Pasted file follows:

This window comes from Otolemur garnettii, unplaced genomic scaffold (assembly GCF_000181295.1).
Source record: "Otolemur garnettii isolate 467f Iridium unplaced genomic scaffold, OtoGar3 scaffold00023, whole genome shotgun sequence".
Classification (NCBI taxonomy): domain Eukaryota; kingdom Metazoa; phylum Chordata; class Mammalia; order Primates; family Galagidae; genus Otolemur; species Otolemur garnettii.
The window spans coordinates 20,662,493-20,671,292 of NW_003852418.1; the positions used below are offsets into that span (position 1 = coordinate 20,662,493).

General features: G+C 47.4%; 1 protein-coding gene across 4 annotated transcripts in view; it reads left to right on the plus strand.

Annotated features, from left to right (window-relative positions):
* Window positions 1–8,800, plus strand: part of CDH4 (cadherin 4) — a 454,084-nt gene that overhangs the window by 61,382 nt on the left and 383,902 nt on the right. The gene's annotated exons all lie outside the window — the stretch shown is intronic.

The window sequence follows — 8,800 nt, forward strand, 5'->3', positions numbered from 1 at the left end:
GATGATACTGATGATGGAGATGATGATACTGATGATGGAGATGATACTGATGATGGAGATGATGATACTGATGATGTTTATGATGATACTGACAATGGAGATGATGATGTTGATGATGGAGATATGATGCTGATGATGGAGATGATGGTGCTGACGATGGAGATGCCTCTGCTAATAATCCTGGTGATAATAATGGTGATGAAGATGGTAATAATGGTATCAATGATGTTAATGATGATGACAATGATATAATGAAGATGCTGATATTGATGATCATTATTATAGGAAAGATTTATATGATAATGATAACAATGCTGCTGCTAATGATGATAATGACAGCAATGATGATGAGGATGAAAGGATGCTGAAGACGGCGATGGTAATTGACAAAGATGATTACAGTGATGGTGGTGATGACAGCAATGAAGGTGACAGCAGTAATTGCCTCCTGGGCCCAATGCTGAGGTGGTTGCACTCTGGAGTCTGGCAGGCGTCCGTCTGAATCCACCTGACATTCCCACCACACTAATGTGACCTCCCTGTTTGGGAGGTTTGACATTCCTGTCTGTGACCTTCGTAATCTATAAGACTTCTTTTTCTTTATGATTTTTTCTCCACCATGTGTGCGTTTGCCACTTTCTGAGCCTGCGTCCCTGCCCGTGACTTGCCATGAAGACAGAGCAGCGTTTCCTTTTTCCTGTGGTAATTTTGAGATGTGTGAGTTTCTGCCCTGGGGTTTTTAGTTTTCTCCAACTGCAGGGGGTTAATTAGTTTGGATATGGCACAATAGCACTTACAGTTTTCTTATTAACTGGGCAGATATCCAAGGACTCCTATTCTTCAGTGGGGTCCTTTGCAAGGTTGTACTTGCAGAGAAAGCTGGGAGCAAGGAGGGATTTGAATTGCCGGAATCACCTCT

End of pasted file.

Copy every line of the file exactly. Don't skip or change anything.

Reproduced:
This window comes from Otolemur garnettii, unplaced genomic scaffold (assembly GCF_000181295.1).
Source record: "Otolemur garnettii isolate 467f Iridium unplaced genomic scaffold, OtoGar3 scaffold00023, whole genome shotgun sequence".
Classification (NCBI taxonomy): domain Eukaryota; kingdom Metazoa; phylum Chordata; class Mammalia; order Primates; family Galagidae; genus Otolemur; species Otolemur garnettii.
The window spans coordinates 20,662,493-20,671,292 of NW_003852418.1; the positions used below are offsets into that span (position 1 = coordinate 20,662,493).

General features: G+C 47.4%; 1 protein-coding gene across 4 annotated transcripts in view; it reads left to right on the plus strand.

Annotated features, from left to right (window-relative positions):
* Window positions 1–8,800, plus strand: part of CDH4 (cadherin 4) — a 454,084-nt gene that overhangs the window by 61,382 nt on the left and 383,902 nt on the right. The gene's annotated exons all lie outside the window — the stretch shown is intronic.

The window sequence follows — 8,800 nt, forward strand, 5'->3', positions numbered from 1 at the left end:
GATGATACTGATGATGGAGATGATGATACTGATGATGGAGATGATACTGATGATGGAGATGATGATACTGATGATGTTTATGATGATACTGACAATGGAGATGATGATGTTGATGATGGAGATATGATGCTGATGATGGAGATGATGGTGCTGACGATGGAGATGCCTCTGCTAATAATCCTGGTGATAATAATGGTGATGAAGATGGTAATAATGGTATCAATGATGTTAATGATGATGACAATGATATAATGAAGATGCTGATATTGATGATCATTATTATAGGAAAGATTTATATGATAATGATAACAATGCTGCTGCTAATGATGATAATGACAGCAATGATGATGAGGATGAAAGGATGCTGAAGACGGCGATGGTAATTGACAAAGATGATTACAGTGATGGTGGTGATGACAGCAATGAAGGTGACAGCAGTAATTGCCTCCTGGGCCCAATGCTGAGGTGGTTGCACTCTGGAGTCTGGCAGGCGTCCGTCTGAATCCACCTGACATTCCCACCACACTAATGTGACCTCCCTGTTTGGGAGGTTTGACATTCCTGTCTGTGACCTTCGTAATCTATAAGACTTCTTTTTCTTTATGATTTTTTCTCCACCATGTGTGCGTTTGCCACTTTCTGAGCCTGCGTCCCTGCCCGTGACTTGCCATGAAGACAGAGCAGCGTTTCCTTTTTCCTGTGGTAATTTTGAGATGTGTGAGTTTCTGCCCTGGGGTTTTTAGTTTTCTCCAACTGCAGGGGGTTAATTAGTTTGGATATGGCACAATAGCACTTACAGTTTTCTTATTAACTGGGCAGATATCCAAGGACTCCTATTCTTCAGTGGGGTCCTTTGCAAGGTTGTACTTGCAGAGAAAGCTGGGAGCAAGGAGGGATTTGAATTGCCGGAATCACCTCT